RSV - older adults

Respiratory Syncytial Virus (RSV) Immunization & Infants: What You Need to Know


RSV causes only mild upper respiratory infections for most people, but in young children and older adults it can lead to severe disease. RSV is the #1 cause of infant hospitalizations in the United States, with 4 out of 5 of these hospitalizations in otherwise healthy infants with no underlying medical conditions. Infant RSV hospitalization rates are even higher in the American Indian population at 4-10 times greater than the general population.

The Advisory Committee on Immunization Practices (ACIP) and the American Academy of Pediatrics (AAP) recommend RSV immunization for the following groups:

  • All infants born during the RSV season (typically October-March, but some variance based on state or region)
  • All infants younger than 8 months born outside of RSV season either right before or at the beginning of their first RSV season
  • Infants and children aged 8 through 19 months who are at increased risk of severe RSV disease either right before or at the beginning of their second RSV season

Children at highest risk for severe RSV disease and recommended to receive RSV immunization for their second RSV season include:

  • Severely immunocompromised children
  • Children with chronic lung disease of prematurity who required medical support any time during the 6-month period before the start of the second RSV season
  • Children with cystic fibrosis who have manifestations of severe lung disease or have weight-for-length that is <10th percentile
  • All American Indian and Alaska Native children

The RSV immunization recently approved in the United States to protect babies against RSV is called nirsevimab (Beyfortus™). Nirsevimab performed well in clinical trials at greater than 80% efficacy against RSV lower respiratory tract infection hospitalizations though real world effectiveness data may differ somewhat from the clinical trial data. Nirsevimab is a form of passive immunization to provide immediate protection lasting only one RSV season while infants are at the highest risk of severe infection.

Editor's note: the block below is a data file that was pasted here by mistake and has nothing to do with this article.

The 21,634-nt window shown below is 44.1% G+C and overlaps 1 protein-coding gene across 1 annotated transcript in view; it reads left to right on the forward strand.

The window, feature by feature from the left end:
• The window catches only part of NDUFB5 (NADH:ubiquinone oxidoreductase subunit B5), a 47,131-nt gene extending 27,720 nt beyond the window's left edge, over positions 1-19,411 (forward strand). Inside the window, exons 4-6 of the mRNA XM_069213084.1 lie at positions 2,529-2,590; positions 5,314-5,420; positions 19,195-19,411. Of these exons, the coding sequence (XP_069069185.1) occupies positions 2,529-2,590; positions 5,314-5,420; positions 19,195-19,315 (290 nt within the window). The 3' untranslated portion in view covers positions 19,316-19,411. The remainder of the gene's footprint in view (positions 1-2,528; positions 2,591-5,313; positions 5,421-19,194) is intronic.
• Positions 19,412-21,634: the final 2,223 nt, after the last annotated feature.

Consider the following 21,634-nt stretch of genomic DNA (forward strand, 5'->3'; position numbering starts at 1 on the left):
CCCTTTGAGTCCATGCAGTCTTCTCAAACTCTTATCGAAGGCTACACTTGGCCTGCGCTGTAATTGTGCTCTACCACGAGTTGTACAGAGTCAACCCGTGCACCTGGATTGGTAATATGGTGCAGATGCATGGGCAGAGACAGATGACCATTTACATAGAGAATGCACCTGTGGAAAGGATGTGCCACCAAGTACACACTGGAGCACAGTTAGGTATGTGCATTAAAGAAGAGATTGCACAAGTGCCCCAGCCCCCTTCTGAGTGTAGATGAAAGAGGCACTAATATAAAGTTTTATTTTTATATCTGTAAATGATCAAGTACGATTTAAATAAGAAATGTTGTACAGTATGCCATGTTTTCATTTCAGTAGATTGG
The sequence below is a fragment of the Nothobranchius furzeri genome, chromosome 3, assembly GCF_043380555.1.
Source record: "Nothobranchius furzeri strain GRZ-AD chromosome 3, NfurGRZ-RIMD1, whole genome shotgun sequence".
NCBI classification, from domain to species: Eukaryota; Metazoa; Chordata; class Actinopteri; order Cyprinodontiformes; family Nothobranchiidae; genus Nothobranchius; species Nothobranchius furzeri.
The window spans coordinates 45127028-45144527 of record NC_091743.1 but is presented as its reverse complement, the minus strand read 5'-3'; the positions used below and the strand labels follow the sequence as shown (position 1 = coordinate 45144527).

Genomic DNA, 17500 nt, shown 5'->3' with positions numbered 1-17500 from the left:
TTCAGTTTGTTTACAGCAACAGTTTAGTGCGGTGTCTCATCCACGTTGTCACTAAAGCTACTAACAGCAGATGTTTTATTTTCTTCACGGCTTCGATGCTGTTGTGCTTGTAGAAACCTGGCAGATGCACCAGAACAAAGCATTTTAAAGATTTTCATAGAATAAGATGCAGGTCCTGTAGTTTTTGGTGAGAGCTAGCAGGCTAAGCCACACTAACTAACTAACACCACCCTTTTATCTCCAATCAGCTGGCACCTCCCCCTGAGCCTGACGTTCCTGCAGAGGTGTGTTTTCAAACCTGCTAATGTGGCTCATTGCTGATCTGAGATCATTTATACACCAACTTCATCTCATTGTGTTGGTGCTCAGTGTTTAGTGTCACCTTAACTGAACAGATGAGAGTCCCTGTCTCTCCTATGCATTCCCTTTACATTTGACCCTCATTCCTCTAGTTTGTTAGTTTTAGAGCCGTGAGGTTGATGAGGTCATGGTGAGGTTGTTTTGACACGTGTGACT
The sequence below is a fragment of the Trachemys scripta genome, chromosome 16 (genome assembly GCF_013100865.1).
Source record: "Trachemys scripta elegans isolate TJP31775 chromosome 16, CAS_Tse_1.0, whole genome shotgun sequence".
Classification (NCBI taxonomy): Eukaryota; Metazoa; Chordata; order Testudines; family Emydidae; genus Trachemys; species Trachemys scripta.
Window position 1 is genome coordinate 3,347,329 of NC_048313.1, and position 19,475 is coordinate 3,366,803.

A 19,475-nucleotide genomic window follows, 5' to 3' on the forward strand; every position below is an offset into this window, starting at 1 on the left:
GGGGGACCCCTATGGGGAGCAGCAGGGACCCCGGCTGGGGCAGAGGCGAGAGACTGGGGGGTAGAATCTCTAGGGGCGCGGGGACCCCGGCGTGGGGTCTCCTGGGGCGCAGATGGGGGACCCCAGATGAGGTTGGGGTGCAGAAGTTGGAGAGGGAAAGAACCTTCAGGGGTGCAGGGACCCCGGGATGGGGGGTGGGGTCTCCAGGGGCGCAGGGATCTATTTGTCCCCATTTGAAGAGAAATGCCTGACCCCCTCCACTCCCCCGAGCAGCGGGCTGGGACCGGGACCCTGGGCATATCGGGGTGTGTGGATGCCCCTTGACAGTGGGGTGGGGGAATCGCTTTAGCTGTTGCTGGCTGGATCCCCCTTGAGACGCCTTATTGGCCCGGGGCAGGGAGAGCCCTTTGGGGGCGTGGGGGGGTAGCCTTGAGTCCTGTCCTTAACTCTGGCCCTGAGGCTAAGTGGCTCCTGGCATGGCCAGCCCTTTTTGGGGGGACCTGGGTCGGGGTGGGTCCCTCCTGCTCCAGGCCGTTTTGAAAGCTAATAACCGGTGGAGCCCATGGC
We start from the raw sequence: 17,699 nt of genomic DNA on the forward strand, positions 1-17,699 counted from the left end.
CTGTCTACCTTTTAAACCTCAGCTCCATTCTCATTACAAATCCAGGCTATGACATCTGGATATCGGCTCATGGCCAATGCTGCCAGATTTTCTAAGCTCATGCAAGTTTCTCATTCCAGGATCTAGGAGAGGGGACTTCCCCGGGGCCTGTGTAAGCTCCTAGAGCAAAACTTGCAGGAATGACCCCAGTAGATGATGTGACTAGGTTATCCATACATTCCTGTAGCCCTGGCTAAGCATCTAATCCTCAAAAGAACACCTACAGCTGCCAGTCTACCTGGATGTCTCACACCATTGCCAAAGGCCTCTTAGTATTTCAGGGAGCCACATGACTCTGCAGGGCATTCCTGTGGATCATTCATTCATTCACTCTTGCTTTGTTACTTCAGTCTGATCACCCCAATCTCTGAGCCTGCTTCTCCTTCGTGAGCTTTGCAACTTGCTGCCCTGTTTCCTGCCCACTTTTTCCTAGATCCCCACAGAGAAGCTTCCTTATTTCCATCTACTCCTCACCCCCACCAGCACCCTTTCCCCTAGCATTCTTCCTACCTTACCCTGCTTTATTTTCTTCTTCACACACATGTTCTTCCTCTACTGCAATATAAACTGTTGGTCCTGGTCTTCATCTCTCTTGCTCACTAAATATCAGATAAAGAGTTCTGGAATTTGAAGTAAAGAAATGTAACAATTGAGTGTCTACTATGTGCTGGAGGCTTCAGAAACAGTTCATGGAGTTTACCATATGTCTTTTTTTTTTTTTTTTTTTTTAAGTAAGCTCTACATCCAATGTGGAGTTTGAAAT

Side effects, such as pain, redness, and swelling at the injection site and fever and pain/fussiness can occur after nirsevimab administration.

Nirsevimab may be given at the same time as other recommended immunizations. Talk to your health care provider about what is best for your baby’s health care needs.

Nirsevimab will be covered by private insurance companies and provided by the North Dakota Vaccines for Children Program (VFC). The VFC program provides recommended immunization products to uninsured children, children whose private insurance does not cover immunizations, Medicaid eligible children, and Native American children. All babies should have covered access to nirsevimab.

Nirsevimab will be offered in many birthing centers, clinics and local health departments. For babies born during RSV season, it will likely be administered prior to hospital discharge. For babies born outside RSV season and children recommended to receive a second season dose, it will be administered at a well-child or other clinic visit.

Children at increased risk of severe RSV disease are recommended to be immunized a second time for the second RSV season. Beyond that, additional doses of nirsevimab are not recommended, as the risk of severe RSV decreases with increasing age.